I’ve been undercover too long to keep up this ruse any longer. Today I come clean, out of the shadows, to expose my real identity.
And you thought I was Leah Rubin, mild-mannered blogger, wife, mother and grandmother, keeper of the family archives and some-time tap dancer. Harumph, I say. That is my cover, not unlike the Clark Kent persona employed by Superman.
My superpower is not one widely known. I am, after sweeping into a coat closet (go find a phone booth these days!) transformed into Battle-Scarred Grammatica!
So because I cannot see a misspelled or misused word without cringing, biting my lip, or bursting out with some manner of stringed-together expletives, I have saved a few from recent days to share with you. Perhaps by venting my spleen herein, I can avoid an aneurysm.
Now people misuse words all the time, and in everyday speech I probably do, too. I have no more desire to sound like a stilted, repressed philosophy professor than I do to mud wrestle a kangaroo. But that’s not important right now.
So I’m mostly inclined to point out these errors of syntax or grammar when used by a professional in a setting that afforded him or her the opportunity to get it right.
For example, on the PBS Newshour Tuesday evening, the financial correspondent, Paul Solman mentioned “loaning the money”. See the problem? Loan is a noun, not a verb. Sure, lots of people do this, but Paul should be better than that. Paul, next time say “lending the money.” I’m just saying.
Then there’s the sign in front of a local church here, pimping the U.S. census. (This photo was on the front page of our daily newspaper a few months ago. I saved it because it stuck in my craw. Of course if I saved all of the items that stuck in my craw, I’d need to build an addition to the house. And I’d probably have to have my craw looked at.) The sign reads, “US CENSUS 2010/IT’S IN OUR HAND’S”. Yikes! Okay, they correctly used an apostrophe in the word ‘it’s’, but why did that make them think there was one needed in ‘hands’??? Just shoot me. It’s really not that difficult, friends.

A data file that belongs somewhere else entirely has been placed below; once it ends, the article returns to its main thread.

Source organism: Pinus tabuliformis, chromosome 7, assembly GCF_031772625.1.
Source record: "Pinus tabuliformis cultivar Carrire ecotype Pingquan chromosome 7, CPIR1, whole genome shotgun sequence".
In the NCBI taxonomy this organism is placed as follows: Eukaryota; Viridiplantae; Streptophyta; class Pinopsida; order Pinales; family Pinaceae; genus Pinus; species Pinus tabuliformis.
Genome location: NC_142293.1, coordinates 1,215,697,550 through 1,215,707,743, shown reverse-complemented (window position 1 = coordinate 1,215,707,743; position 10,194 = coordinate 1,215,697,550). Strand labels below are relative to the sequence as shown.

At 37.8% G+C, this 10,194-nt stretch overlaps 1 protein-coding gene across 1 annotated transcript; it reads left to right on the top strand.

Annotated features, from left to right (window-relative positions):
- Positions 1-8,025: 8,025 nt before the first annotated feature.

Just a week ago the same paper ran a headline over the story of Helen Thomas’ retirement. If you missed it, Thomas was a White House correspondent who (according to this New York Times copyrighted story) created an uproar with some harsh remarks about a sensitive subject.
The (big!) headline read, “One too many blunt remark”. Um, ‘remarks’, guys. Really.
And finally (at least for this edition of ‘You’re Killing Me With This Crap’) there’s the subheadline (yes, I made that word up just for this occasion) under the “DARE officer leaves a lasting impression” headline. (FYI, DARE is a program our local police department runs in the schools. It’s an acronym for Drug Abuse Resistance Education.) It reads, “For 17 years, students have clinged to the words of Tom Forgue.”
Clinged? Come on, even now my spell-check is fighting me tooth and nail over that one. You people at the newspaper don’t have spell-check? Or editors? What the what?
All I’m asking is for a little respect, as Aretha would say. And yes, it should be “All I’m asking for is a little respect,” but you have to give poetic license when it comes to music and the arts. But the rest of the time, I say we should keep the language alive and well. Sometimes I think it’s on life support, and I’m worried about some overzealous nutcase pulling the plug.
Are you with me on this, people? Let’s save the language AND the whales!